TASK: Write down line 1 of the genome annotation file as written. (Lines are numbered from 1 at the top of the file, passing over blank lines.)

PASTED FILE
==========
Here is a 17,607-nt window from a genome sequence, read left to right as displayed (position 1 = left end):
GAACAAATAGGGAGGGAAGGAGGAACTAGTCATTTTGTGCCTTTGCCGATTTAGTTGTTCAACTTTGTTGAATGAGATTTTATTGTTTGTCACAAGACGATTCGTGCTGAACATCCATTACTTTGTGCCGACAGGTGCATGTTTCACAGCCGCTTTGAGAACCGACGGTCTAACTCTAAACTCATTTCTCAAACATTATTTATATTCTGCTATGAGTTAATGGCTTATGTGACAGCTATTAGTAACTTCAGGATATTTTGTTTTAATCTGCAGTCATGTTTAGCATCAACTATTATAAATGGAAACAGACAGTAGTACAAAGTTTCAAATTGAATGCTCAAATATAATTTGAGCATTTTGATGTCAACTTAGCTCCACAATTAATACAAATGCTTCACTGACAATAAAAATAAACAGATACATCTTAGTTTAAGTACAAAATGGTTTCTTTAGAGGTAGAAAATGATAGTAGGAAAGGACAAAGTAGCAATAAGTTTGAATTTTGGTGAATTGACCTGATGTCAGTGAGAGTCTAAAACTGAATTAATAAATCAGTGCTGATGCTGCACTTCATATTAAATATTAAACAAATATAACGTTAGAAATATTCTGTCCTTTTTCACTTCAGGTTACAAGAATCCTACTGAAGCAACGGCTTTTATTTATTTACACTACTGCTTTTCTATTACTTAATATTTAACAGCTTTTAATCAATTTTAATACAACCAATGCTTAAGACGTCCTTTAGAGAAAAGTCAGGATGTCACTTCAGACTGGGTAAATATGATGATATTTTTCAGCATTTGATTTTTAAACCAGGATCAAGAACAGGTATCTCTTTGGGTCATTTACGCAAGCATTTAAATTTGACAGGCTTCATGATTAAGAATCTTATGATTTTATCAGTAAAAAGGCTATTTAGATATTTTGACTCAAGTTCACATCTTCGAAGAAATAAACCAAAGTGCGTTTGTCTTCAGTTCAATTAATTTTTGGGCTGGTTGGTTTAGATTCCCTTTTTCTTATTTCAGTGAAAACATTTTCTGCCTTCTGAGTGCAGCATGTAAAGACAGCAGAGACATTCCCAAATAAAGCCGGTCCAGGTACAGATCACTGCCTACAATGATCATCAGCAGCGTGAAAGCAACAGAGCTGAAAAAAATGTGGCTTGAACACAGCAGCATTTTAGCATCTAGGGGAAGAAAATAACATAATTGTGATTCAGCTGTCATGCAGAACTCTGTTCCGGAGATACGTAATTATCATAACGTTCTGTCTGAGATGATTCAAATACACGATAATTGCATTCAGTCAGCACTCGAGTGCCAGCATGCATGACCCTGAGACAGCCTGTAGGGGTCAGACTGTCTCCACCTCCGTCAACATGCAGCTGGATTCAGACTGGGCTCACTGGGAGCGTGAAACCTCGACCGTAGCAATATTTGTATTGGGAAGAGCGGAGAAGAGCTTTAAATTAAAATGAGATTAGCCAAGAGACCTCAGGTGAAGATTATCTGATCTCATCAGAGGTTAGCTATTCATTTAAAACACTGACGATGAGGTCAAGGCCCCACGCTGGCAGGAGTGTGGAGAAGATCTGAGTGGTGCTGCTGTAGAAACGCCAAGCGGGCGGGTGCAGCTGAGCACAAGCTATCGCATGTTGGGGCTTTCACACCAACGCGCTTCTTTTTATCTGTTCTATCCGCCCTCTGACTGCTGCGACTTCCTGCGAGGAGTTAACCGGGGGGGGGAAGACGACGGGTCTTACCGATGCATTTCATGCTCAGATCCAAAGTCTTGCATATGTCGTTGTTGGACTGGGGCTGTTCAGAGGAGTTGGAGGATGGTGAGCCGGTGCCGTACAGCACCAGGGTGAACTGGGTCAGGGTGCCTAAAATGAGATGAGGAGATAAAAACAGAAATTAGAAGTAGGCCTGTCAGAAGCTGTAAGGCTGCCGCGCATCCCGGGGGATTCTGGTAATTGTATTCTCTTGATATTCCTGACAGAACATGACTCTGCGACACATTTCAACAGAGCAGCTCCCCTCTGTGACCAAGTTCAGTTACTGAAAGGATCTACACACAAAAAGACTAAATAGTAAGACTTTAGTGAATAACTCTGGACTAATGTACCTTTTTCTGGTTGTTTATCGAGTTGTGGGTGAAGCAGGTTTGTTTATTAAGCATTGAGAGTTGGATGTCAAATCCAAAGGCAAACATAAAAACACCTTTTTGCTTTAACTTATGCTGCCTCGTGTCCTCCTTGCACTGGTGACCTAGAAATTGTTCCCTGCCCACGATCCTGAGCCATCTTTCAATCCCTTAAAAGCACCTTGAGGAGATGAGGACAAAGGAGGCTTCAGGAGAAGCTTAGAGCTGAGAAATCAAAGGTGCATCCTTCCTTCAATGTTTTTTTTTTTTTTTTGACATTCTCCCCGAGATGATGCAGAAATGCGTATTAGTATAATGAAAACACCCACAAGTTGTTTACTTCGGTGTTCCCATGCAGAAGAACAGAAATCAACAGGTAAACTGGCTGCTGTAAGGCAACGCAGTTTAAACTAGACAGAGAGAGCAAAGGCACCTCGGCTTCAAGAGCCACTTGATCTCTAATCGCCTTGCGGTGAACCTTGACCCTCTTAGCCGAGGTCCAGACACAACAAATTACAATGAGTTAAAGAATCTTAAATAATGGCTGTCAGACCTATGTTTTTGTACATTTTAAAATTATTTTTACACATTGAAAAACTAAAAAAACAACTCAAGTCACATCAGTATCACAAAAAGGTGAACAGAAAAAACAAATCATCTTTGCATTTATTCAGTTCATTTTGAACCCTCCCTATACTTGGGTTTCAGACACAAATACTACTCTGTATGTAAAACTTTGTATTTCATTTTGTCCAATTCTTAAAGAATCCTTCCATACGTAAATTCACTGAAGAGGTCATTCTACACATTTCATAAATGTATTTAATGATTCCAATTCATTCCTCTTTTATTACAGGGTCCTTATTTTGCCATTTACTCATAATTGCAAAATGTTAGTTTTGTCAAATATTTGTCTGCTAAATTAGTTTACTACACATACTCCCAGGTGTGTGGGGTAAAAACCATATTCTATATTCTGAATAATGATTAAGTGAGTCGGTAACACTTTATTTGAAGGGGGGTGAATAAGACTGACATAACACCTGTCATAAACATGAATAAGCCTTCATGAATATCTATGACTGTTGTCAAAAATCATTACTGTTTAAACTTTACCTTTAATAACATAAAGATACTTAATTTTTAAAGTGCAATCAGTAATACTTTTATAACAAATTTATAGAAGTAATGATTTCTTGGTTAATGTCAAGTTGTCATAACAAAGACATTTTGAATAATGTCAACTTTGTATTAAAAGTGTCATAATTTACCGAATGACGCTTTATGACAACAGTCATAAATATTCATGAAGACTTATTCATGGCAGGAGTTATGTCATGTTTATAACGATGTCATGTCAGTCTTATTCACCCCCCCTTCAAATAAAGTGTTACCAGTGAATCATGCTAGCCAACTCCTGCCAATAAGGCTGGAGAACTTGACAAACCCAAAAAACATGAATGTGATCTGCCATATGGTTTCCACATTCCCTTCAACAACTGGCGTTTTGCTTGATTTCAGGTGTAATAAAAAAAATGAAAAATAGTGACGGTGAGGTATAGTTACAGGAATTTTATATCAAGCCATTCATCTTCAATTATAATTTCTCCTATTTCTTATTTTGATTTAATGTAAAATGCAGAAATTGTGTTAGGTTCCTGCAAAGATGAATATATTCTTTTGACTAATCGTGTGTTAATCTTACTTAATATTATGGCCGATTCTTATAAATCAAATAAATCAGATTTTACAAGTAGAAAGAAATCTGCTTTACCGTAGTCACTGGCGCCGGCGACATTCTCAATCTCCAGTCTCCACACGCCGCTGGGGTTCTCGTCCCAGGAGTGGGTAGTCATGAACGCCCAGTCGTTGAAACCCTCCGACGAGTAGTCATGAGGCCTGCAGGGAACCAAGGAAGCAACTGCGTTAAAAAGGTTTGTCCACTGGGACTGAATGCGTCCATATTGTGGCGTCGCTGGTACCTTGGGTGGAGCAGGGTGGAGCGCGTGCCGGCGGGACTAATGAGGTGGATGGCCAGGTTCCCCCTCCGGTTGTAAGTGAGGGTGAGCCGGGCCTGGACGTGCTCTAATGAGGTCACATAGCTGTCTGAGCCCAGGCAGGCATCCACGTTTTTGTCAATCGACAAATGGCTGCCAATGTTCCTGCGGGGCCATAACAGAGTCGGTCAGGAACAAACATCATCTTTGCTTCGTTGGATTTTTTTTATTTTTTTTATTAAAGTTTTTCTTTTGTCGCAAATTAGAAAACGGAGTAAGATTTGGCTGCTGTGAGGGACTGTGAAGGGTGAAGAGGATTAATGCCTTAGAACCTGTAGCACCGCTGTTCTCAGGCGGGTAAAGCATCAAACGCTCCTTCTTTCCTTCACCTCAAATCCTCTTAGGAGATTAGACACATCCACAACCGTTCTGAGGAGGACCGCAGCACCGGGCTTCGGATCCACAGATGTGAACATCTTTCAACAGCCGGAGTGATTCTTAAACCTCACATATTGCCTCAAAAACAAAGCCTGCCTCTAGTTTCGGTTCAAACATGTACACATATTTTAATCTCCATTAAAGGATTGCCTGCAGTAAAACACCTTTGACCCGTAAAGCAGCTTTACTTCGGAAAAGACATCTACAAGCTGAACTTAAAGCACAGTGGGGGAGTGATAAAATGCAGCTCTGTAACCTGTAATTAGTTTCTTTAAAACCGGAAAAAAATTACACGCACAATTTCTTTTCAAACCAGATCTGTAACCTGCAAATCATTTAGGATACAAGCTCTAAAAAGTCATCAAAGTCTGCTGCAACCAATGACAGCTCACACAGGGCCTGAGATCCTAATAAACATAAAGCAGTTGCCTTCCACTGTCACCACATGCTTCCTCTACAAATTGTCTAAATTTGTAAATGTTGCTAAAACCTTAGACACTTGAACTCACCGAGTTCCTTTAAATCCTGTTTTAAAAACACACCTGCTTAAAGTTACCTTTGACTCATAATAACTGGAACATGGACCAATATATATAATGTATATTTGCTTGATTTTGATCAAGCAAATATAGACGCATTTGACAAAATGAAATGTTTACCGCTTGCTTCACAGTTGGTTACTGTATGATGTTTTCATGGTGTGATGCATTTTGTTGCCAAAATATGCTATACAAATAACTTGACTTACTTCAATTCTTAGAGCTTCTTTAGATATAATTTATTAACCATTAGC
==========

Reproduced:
Here is a 17,607-nt window from a genome sequence, read left to right as displayed (position 1 = left end):